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As US pushes for Middle East peace, Saudi king Salman reassures allies

FILE- In this Saturday, May 20, 2017 file photo, U.S. President Donald Trump, right, shakes hands with Saudi Deputy Crown Prince and Defense Minister Mohammed bin Salman during a bilateral meeting, in Riyadh. Mohammed bin Salman was named crown prince in a sudden royal shake-up in Saudi Arabia early on Wednesday, June 21, 2017, but that is just the latest wild card in days of head-spinning developments in the typically staid Gulf, including the unexpected cutting off of nominal ally Qatar from the powerful Gulf Cooperation Council and Iran firing a missile into Syria for the first time, targeting Islamic State militants. (AP Photo/Evan Vucci, File)

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Saudi Arabia has reassured Arab allies it will not endorse any Middle East peace plan that fails to address Jerusalem’s status or refugees’ right of return, easing their concerns that the kingdom might back a nascent US deal which aligns with Israel on key issues.
King Salman’s private guarantees to Palestinian President Mahmoud Abbas and his public defence of long-standing Arab positions in recent months have helped reverse perceptions that Saudi Arabia’s stance was changing under his powerful young son, Crown Prince Mohammed bin Salman, diplomats and analysts said.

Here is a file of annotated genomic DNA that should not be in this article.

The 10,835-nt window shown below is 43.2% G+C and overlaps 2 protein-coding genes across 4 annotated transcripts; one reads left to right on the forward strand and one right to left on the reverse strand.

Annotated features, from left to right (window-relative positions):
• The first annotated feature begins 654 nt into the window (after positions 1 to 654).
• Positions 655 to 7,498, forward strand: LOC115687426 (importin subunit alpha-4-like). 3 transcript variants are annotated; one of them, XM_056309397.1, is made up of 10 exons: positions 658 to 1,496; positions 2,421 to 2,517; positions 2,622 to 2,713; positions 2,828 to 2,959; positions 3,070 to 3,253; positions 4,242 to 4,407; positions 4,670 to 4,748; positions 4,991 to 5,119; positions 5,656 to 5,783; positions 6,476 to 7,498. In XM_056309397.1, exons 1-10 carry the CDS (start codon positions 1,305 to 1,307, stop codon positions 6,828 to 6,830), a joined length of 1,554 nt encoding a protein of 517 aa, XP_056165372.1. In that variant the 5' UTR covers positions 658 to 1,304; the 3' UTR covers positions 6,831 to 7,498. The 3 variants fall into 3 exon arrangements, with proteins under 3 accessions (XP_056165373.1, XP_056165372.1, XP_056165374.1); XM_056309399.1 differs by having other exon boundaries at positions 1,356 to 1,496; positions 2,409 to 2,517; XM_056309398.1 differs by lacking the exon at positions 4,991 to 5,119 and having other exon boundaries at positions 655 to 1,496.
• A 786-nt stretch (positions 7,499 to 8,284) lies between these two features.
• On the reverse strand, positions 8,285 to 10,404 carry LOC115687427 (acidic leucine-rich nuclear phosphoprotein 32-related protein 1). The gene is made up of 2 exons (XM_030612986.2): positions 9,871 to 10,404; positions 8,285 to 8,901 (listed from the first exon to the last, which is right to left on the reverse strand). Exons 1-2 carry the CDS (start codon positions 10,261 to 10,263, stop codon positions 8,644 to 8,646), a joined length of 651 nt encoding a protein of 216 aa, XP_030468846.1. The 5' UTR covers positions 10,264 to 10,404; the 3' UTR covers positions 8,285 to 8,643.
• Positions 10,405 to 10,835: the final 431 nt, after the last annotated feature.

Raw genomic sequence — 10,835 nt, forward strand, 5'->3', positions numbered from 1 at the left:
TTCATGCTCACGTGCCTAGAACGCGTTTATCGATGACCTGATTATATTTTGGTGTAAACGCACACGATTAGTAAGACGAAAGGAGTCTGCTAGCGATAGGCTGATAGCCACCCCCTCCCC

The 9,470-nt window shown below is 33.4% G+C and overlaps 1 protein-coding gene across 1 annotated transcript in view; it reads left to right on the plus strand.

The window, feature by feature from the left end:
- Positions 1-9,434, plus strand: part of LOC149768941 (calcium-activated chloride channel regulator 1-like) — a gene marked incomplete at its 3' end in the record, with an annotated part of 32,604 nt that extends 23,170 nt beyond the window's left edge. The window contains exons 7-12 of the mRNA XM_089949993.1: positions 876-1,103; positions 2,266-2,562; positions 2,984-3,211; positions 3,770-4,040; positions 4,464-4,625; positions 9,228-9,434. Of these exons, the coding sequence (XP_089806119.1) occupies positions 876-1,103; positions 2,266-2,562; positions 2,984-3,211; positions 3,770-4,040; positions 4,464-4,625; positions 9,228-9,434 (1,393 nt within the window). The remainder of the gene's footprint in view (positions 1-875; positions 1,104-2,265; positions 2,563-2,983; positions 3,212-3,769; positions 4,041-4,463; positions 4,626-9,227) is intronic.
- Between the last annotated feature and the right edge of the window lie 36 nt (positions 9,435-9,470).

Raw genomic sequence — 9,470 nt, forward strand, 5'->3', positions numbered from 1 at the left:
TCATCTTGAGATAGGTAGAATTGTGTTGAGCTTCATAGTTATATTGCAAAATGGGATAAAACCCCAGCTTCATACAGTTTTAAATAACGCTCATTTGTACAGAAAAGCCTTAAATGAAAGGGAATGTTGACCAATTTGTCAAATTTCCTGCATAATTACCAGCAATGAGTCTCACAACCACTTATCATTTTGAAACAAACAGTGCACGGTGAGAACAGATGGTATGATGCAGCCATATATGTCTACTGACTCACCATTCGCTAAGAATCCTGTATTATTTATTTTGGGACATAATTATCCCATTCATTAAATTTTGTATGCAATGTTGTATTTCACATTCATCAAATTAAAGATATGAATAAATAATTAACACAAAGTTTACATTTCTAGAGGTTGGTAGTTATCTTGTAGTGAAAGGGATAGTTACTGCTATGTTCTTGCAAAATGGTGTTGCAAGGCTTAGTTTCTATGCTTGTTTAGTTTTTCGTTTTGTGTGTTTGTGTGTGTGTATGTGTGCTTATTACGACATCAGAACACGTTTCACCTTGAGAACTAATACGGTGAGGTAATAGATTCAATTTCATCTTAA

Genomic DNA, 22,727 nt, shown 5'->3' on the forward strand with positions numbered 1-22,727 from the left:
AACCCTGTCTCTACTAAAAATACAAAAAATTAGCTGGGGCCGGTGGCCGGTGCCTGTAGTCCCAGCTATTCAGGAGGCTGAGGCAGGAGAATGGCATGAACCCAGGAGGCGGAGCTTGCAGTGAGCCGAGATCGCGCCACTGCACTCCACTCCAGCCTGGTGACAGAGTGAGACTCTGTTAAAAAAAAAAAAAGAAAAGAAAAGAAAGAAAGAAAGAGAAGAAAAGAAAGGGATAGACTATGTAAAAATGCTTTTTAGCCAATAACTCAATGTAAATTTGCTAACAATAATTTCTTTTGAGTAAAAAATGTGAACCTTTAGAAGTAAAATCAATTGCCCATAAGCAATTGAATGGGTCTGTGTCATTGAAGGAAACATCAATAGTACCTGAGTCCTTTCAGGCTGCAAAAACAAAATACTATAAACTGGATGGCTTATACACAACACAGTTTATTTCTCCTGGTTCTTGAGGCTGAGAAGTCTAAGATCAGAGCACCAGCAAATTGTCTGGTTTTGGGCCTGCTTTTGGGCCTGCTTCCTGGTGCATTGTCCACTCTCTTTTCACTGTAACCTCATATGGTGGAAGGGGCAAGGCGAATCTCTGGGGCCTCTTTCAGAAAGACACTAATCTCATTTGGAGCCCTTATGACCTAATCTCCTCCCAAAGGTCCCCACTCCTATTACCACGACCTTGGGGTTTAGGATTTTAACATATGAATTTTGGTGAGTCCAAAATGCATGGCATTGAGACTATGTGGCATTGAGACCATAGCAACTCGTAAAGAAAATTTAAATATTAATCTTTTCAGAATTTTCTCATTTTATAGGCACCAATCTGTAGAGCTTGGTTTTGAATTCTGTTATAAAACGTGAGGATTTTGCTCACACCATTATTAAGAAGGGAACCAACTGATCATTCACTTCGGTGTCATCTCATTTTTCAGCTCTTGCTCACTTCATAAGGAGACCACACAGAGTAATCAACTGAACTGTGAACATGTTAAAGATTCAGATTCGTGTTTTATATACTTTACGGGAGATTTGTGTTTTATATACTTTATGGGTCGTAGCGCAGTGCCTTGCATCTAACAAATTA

Jared Kushner, son-in-law and top adviser to President Donald Trump, says the U.S. peace plan for the Israeli-Palestinian conflict would be announced soon, and the U.S. would press on with, or without, Palestinian President Mahmoud Abbas.
This, in turn, has called into question whether Saudi Arabia, birthplace of Islam and site of its holiest shrines, can rally Arab support for a new push to end the Israeli-Palestinian dispute, with an eye to closing ranks against mutual enemy Iran.
“In Saudi Arabia, the king is the one who decides on this issue now, not the crown prince,” said a senior Arab diplomat in Riyadh. “The US mistake was they thought one country could pressure the rest to give in, but it’s not about pressure. No Arab leader can concede on Jerusalem or Palestine.”
Palestinian officials told Reuters in December that Prince Mohammed, known as MbS, had pressed Abbas to support the US plan despite concerns it offered the Palestinians limited self-government inside disconnected patches of the occupied West Bank, with no right of return for refugees displaced by the Arab-Israeli wars of 1948 and 1967.
Such a plan would diverge from the Arab Peace Initiative drawn up by Saudi Arabia in 2002 in which Arab nations offered Israel normal ties in return for a statehood deal with the Palestinians and full Israeli withdrawal from territory captured in 1967.
Saudi officials have denied any difference between King Salman, who has vocally supported that initiative, and MbS, who has shaken up long-held policies on many issues and told a US magazine in April that Israelis are entitled to live peacefully on their own land – a rare statement for an Arab leader.
The Palestinian ambassador to Riyadh, Basem Al-Agha, told Reuters that King Salman had expressed support for Palestinians in a recent meeting with Abbas, saying: “We will not abandon you … We accept what you accept and we reject what you reject.”